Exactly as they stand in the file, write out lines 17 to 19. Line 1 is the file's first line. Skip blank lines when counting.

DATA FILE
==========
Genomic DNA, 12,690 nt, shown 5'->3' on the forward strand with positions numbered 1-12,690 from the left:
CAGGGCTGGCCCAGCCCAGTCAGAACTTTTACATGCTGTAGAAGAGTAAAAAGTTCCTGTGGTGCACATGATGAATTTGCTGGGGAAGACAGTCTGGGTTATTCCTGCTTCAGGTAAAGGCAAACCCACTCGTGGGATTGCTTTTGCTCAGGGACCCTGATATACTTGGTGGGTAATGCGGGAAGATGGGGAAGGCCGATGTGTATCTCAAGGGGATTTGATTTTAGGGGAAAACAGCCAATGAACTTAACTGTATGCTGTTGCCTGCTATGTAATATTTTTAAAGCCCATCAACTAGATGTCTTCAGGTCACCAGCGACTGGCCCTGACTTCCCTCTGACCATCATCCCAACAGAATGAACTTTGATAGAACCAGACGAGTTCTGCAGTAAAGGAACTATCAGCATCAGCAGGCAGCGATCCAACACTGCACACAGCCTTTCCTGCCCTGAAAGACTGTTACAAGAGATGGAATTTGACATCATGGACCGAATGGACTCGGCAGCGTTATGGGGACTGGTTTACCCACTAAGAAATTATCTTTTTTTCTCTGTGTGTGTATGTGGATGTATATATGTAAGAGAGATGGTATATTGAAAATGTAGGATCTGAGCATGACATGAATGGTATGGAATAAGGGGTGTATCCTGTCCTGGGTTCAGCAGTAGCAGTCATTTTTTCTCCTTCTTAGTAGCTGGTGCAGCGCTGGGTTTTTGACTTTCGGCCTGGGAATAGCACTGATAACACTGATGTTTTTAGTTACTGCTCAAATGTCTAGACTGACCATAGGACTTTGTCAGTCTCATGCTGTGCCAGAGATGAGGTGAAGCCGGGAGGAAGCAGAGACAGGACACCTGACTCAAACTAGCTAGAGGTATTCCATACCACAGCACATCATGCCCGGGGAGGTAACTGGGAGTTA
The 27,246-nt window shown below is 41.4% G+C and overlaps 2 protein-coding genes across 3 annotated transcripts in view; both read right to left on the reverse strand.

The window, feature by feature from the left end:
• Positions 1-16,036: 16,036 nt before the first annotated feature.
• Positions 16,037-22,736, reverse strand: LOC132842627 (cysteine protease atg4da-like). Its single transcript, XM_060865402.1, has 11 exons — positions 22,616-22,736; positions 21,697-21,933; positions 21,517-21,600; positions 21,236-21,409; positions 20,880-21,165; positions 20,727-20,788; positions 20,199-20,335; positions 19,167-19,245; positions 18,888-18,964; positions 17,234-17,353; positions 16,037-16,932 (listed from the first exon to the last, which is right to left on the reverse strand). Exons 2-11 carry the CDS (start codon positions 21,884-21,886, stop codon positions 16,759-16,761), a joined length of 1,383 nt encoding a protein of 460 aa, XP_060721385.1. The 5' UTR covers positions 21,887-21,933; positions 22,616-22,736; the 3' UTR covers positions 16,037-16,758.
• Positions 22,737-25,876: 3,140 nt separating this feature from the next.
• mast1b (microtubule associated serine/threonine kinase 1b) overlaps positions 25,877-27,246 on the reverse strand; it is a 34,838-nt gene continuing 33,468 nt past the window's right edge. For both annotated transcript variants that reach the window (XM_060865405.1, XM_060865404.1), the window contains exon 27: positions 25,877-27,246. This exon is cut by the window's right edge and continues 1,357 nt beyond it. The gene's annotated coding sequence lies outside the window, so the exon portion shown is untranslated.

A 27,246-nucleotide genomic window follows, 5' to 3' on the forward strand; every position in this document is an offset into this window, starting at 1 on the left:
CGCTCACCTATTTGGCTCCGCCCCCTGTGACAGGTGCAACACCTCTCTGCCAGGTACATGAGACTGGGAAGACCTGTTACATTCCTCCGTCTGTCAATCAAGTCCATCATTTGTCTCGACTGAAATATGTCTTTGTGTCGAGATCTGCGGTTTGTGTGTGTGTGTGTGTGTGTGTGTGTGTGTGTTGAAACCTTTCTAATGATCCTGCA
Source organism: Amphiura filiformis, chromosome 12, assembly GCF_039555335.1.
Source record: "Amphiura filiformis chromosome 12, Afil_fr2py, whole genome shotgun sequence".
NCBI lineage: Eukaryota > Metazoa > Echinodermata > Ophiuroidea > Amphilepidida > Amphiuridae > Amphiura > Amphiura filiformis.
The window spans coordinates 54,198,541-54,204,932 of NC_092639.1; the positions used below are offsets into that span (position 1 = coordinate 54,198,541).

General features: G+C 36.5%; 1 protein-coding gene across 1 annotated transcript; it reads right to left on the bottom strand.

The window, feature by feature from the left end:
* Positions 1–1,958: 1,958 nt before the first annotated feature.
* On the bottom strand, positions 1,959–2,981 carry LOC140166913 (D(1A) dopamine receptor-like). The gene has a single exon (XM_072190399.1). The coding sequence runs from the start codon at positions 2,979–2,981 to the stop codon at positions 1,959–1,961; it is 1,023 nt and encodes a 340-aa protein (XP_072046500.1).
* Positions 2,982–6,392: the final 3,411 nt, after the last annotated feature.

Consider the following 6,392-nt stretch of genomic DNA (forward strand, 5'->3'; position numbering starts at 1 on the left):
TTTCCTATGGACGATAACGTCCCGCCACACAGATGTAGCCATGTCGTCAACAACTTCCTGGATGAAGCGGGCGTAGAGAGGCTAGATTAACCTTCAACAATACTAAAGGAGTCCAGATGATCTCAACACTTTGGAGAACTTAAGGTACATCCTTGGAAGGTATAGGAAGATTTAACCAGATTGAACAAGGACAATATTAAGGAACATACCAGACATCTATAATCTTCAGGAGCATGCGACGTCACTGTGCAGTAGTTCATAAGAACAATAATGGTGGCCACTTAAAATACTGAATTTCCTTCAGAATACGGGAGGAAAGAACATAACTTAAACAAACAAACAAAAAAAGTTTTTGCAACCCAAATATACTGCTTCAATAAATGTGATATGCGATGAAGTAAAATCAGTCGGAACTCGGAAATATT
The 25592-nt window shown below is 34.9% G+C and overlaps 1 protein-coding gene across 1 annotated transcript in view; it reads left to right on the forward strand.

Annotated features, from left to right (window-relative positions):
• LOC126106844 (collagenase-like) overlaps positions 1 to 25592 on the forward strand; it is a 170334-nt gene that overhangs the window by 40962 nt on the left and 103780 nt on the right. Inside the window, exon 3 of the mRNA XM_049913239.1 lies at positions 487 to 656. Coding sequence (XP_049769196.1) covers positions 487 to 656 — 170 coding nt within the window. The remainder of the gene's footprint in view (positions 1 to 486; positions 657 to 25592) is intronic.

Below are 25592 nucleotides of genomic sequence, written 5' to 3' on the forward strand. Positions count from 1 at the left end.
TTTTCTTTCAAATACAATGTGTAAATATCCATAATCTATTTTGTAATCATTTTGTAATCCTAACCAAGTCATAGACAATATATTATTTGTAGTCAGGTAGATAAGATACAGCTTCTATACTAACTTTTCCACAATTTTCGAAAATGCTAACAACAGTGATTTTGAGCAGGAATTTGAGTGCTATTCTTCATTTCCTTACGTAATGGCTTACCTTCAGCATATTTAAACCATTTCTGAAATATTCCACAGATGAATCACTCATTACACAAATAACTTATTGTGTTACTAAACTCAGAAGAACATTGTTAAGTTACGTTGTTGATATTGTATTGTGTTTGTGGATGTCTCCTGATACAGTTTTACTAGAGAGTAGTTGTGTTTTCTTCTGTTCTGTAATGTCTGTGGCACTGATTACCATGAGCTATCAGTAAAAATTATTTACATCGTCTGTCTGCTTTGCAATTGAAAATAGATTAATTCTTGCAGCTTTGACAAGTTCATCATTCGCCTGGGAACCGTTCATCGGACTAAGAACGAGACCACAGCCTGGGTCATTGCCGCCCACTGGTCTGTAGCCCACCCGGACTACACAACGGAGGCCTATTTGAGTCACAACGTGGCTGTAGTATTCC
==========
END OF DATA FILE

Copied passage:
* Positions 1–1,958: 1,958 nt before the first annotated feature.
* On the bottom strand, positions 1,959–2,981 carry LOC140166913 (D(1A) dopamine receptor-like). The gene has a single exon (XM_072190399.1). The coding sequence runs from the start codon at positions 2,979–2,981 to the stop codon at positions 1,959–1,961; it is 1,023 nt and encodes a 340-aa protein (XP_072046500.1).
* Positions 2,982–6,392: the final 3,411 nt, after the last annotated feature.